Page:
Taxonomy term

jeffrey a. karson

Do–it–yourself lava flows: Science, art and education in the Syracuse University Lava Project

Picture this: You’re walking across the tree-lined quad of Syracuse University, amid brick and stone buildings, when you happen upon a crowd of people. Crowds on the quad aren’t unusual, but this crowd is unusually diverse — students, professors and even parents with kids. You move a little closer and smell something odd: a blend of sulfur and marshmallows. Then you see it — molten lava pouring down the slope of a parking lot.

20 Aug 2012

The Syracuse University lava experiments

Pouring Lava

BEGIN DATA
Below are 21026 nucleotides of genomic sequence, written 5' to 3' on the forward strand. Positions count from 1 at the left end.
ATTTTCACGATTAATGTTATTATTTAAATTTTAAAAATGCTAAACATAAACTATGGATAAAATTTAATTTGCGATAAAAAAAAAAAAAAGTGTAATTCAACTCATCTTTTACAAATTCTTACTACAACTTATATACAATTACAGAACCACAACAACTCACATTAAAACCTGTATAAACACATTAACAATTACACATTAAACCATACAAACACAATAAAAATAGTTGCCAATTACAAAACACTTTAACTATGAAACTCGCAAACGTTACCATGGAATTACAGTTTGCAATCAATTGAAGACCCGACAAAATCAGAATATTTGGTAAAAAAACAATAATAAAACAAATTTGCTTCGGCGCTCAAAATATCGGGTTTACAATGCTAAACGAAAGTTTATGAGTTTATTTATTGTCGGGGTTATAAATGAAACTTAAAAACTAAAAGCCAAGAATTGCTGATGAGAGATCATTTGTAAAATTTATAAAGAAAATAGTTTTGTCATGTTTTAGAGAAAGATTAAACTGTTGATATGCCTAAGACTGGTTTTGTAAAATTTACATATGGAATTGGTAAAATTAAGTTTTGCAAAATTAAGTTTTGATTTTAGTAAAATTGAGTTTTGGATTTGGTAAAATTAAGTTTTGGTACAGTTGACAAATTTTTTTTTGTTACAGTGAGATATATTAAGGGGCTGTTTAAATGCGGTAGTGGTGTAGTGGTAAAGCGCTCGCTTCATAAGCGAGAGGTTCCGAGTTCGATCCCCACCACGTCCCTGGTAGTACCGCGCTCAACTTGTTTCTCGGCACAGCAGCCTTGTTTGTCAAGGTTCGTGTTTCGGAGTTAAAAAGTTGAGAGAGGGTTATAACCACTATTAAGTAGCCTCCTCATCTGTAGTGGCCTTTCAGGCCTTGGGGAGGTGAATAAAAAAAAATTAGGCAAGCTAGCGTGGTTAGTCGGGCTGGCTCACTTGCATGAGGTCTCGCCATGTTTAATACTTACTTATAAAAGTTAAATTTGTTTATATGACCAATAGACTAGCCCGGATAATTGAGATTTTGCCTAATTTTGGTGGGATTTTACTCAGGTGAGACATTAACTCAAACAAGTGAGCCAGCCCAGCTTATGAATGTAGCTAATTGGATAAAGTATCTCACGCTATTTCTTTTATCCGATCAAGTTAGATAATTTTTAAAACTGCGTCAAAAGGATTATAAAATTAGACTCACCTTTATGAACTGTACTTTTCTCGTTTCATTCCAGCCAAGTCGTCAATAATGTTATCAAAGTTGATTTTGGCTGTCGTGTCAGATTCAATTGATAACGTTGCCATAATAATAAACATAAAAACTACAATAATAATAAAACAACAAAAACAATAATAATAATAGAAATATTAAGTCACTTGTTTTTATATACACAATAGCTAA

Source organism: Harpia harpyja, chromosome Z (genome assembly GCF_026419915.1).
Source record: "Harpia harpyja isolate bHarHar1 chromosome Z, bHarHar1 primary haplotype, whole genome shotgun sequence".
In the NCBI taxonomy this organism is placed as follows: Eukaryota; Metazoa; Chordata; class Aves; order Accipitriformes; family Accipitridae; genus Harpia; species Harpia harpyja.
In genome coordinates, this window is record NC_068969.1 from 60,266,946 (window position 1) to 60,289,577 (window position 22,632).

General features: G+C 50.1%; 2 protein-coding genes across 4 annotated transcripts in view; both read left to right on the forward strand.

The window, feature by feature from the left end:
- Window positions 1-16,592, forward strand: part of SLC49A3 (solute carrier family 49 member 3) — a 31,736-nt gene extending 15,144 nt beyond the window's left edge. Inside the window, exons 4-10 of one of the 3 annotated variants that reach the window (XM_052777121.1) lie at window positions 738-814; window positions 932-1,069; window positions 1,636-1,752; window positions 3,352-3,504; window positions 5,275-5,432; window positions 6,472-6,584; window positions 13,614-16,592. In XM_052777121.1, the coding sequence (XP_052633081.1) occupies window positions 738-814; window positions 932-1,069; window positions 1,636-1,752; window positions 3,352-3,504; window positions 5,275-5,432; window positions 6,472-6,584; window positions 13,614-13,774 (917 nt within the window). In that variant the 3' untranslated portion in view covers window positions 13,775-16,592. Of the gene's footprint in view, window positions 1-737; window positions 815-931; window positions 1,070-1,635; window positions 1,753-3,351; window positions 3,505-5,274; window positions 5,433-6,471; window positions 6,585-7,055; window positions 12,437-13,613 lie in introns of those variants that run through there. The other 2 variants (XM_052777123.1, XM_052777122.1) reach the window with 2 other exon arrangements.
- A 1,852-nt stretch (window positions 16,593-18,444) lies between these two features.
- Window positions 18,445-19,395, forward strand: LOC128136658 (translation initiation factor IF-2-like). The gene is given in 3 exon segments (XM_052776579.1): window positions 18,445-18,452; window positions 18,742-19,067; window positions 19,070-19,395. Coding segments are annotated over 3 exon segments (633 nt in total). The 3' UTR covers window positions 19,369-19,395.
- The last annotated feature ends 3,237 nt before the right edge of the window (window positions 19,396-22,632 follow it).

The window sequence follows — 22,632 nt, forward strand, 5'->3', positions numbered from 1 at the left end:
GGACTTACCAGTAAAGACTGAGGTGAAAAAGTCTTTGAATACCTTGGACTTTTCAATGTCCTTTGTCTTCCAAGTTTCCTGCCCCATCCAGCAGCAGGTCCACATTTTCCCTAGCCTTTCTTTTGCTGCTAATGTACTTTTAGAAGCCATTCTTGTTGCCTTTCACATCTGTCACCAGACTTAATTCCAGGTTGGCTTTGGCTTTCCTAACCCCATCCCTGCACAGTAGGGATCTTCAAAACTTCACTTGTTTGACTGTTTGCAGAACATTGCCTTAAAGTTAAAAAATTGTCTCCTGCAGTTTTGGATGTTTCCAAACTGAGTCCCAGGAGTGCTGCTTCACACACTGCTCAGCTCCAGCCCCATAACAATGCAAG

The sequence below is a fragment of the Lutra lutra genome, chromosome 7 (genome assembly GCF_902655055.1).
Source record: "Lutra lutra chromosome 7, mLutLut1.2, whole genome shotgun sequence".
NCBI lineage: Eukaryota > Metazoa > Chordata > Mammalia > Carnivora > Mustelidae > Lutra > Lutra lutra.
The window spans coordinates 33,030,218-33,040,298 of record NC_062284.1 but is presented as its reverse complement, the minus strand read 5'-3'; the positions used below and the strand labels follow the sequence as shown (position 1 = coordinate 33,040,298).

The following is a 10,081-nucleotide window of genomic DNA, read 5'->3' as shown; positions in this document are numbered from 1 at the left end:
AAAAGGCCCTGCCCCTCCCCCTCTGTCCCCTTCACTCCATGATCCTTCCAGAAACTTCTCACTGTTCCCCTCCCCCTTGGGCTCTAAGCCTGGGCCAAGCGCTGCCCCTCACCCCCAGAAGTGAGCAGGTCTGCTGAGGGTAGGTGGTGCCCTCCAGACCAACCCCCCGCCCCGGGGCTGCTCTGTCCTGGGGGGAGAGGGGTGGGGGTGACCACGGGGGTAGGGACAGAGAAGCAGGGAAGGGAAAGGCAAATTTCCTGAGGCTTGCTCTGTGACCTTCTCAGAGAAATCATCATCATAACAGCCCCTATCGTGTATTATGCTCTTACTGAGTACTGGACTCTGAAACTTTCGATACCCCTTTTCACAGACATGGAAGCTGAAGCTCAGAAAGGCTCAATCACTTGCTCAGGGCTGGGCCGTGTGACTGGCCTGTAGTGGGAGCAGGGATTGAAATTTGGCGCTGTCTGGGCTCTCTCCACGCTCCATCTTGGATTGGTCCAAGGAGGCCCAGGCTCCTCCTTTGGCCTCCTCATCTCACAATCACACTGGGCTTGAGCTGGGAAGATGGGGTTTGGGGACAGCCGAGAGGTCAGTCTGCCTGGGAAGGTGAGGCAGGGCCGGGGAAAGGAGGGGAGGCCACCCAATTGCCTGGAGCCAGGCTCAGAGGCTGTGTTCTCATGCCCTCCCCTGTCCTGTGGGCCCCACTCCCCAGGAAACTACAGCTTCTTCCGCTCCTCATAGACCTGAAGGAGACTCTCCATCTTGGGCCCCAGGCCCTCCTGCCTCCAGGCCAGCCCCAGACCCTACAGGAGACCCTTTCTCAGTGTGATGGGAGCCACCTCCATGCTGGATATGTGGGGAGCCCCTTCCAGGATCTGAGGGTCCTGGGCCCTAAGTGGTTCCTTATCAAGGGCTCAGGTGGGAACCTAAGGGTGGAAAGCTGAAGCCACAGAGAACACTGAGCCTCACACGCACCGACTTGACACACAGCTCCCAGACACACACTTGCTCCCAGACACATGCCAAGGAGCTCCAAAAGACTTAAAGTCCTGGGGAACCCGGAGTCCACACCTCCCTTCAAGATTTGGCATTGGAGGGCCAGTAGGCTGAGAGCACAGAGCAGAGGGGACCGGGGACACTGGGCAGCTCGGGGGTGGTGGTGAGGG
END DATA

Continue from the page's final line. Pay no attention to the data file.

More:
Melting a batch of the ancient basalt takes about four hours, but we hold the lava above its melting point for much longer to ensure that it is completely melted and to remove unwanted volatiles such as water. The lava is then poured at temperatures of 1,100 to 1,350 degrees Celsius, comparable to eruption temperatures of natural lava. We monitor it with a spot calorimeter and a Forward-Looking Infrared (FLIR) camera, the same instrument conventionally used at lava flows in the field.

20 Aug 2012